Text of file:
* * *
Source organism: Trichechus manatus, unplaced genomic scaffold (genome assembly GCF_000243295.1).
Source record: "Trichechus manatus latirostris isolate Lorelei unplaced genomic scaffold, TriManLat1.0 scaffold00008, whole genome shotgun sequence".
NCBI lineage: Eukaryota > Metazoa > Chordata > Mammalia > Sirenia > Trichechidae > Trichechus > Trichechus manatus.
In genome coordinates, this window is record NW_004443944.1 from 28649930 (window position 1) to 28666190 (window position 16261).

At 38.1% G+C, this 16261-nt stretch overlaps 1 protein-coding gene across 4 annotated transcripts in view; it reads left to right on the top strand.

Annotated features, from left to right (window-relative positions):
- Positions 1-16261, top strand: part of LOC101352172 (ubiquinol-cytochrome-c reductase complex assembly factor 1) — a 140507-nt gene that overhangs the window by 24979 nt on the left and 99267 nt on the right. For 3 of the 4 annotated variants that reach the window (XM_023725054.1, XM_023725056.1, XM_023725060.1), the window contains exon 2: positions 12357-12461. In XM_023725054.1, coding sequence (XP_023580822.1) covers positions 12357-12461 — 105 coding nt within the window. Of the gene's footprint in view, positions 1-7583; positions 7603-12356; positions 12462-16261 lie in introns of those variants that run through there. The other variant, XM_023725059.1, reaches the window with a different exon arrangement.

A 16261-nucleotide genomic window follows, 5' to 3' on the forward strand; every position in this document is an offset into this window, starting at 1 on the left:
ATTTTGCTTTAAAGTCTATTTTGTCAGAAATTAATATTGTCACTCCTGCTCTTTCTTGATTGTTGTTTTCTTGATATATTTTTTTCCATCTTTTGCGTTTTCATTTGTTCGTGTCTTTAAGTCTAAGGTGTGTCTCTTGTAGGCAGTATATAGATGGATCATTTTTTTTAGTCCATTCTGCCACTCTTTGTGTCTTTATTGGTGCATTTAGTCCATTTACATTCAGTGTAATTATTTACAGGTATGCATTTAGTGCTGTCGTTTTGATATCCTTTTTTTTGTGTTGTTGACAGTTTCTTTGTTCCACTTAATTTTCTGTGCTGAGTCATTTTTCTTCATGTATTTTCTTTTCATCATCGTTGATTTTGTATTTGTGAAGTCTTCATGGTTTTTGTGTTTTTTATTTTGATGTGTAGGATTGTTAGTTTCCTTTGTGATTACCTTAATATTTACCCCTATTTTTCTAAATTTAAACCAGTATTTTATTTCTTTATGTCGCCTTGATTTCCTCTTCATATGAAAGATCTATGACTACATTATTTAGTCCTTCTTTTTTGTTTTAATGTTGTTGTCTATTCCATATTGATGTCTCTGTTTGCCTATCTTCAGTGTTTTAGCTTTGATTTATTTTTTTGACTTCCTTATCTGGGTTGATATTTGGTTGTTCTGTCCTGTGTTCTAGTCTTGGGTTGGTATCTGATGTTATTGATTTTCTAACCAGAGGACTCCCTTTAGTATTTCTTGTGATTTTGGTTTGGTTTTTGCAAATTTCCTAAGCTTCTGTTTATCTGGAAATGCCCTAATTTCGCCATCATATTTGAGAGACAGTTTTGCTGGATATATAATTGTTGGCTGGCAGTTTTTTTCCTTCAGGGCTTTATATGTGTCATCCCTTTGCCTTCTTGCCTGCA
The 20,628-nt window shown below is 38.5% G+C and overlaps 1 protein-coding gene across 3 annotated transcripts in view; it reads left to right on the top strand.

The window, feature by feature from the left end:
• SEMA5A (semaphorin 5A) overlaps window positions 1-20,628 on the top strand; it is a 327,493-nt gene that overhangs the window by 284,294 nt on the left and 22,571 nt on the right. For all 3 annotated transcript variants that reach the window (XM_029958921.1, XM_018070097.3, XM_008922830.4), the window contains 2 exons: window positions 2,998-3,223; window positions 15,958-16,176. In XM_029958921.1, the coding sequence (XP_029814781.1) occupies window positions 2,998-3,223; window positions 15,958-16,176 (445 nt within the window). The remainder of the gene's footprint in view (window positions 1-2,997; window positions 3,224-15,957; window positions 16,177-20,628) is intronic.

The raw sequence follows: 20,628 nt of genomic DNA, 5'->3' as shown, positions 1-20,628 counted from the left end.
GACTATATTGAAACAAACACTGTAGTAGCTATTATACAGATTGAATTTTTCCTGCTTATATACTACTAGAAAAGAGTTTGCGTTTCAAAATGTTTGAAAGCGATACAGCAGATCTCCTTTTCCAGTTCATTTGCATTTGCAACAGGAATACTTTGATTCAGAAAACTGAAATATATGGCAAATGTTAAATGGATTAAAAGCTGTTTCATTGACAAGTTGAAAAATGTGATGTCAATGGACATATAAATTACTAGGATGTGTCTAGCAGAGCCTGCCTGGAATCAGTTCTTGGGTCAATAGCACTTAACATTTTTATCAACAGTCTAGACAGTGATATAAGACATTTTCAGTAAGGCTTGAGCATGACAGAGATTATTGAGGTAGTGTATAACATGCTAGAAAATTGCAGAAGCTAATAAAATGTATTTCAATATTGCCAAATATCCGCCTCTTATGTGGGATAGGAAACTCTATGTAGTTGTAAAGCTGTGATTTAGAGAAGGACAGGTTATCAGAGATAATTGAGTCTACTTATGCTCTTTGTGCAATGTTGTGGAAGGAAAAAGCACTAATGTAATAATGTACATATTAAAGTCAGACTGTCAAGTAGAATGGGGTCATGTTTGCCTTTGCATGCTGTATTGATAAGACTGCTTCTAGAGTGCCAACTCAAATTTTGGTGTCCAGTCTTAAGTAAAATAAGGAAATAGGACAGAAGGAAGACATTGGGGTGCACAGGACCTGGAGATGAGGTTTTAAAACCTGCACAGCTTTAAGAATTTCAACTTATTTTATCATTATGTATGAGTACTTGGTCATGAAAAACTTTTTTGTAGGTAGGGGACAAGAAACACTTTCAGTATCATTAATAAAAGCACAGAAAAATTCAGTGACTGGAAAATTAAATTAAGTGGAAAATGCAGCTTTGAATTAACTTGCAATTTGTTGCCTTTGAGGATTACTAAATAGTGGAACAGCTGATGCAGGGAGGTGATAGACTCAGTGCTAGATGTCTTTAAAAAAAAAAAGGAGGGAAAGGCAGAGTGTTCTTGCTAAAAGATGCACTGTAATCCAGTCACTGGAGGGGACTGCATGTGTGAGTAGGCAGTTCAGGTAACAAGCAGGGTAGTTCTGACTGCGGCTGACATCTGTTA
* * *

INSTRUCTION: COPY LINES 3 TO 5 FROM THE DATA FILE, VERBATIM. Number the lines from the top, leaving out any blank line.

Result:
NCBI lineage: Eukaryota > Metazoa > Chordata > Mammalia > Sirenia > Trichechidae > Trichechus > Trichechus manatus.
In genome coordinates, this window is record NW_004443944.1 from 28649930 (window position 1) to 28666190 (window position 16261).

At 38.1% G+C, this 16261-nt stretch overlaps 1 protein-coding gene across 4 annotated transcripts in view; it reads left to right on the top strand.